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Turbine firm under fire for change of plans

Noise restrictions imposed on a controversial and yet-to-be-built wind farm – then approved by a planning inspector and unchanged by the High Court – are to be re-considered by planners.

Permission has already been granted for nine turbines in the Den Brook Valley, near Crediton, but the facility remains on the drawing board due to concerns over noise pollution.

Developers Renewable Energy Systems (RES) have now applied to West Devon Borough Council to vary the conditions.

Mike Hulme, a long-time opponent of the proposal, says RES are “clutching at straws” and is concerned that the council is not qualified to rule on such a complicated issue.

RES says its recent tests show that the condition was “not working properly”, claiming the noise from “blade swoosh” can be detected even in areas with no turbines.

In 2010, Mr Hulme, a leading member of the Den Brook Judicial Review Group, failed to overturn the decision of the Communities and Local Government Secretary to grant permission for the wind farm, consisting of nine 120m (393ft) high turbines, on land near the villages of North Tawton and Bow.

But, Mr Hulme, whose home is less than a mile away from the closest proposed turbine, did succeed in having the consent made subject to certain conditions to control potential noise pollution.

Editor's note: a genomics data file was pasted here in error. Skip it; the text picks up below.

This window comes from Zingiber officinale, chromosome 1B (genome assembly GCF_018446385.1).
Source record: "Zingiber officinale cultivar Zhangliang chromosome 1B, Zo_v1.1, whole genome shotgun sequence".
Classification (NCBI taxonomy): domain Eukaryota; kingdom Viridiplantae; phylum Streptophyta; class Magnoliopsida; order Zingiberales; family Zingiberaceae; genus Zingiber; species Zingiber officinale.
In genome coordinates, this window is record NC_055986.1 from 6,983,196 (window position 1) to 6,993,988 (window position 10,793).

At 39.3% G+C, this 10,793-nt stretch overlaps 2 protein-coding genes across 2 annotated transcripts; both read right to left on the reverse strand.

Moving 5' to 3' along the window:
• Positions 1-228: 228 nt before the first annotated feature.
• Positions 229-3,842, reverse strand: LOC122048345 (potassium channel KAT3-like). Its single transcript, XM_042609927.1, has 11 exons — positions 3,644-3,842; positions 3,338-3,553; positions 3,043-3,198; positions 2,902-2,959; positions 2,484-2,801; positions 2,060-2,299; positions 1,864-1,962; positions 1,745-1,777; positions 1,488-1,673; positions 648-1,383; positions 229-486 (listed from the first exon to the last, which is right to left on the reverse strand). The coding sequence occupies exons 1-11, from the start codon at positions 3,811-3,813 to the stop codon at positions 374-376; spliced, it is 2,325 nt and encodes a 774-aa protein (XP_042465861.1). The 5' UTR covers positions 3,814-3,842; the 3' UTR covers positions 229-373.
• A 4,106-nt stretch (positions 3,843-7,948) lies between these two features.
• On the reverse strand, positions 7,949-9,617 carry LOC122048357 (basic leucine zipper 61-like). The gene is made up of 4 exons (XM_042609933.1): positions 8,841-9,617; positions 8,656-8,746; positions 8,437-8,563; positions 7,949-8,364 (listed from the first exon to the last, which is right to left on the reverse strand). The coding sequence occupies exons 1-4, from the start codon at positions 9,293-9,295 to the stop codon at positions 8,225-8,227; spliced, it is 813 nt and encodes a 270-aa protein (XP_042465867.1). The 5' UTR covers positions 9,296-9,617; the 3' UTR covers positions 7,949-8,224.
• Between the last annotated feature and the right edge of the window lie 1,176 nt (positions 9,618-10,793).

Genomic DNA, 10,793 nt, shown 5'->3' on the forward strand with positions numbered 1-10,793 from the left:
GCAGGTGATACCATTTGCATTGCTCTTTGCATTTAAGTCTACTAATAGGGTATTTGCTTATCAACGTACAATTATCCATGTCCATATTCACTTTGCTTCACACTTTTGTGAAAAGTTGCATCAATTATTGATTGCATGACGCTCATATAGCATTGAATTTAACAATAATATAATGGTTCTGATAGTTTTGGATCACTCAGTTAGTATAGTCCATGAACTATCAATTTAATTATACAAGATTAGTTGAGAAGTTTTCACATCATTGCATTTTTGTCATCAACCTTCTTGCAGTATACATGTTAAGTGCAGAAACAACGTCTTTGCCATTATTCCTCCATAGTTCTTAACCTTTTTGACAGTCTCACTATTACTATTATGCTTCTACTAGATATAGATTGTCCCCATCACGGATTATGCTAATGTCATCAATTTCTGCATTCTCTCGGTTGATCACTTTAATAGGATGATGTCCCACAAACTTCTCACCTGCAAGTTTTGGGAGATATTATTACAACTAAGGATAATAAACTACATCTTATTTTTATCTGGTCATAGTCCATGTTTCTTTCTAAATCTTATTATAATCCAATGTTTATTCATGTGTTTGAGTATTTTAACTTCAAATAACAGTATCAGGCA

The condition relates to the level of noise during different atmospheric conditions at night, caused when the blades rotate through varying wind speeds, so-called “wind shear”.

Mr Hume says any decision by councillors to amend the “unique” condition would “fly directly in the face” of the decision by three Law Lords.

He added: “It must be remembered that a top Government planning inspector deemed the current noise controls essential for reaching his decision to finally approve the huge industrial scale wind development more than three years ago.

“RES are applying to change something which has been ruled on by the High Court, the second highest court in the land.” The dispute centres on the phenomena known as amplitude modulation (AM), a rhythmic “swooshing” and “thumping” noise which campaigners claim can ruin the lives of those living nearby wind farms.

Since the Court of Appeal ruling, RES says it has spent several months monitoring background noise levels at other rural wind farm sites and running the data through the parameters set by the High Court.

The company says the results of these tests consistently show that excess AM, as defined by the current condition, is present even at locations where there are no wind turbines.

Dan Leahy, RES project manager, said: “We were very concerned when we discovered that the noise condition wasn’t working properly.

“Working with a number of noise experts, we believe we have pinpointed the problem and we know how to fix it. However, we have to follow due process and ask the council’s permission to vary the condition, which is why we have lodged this application.”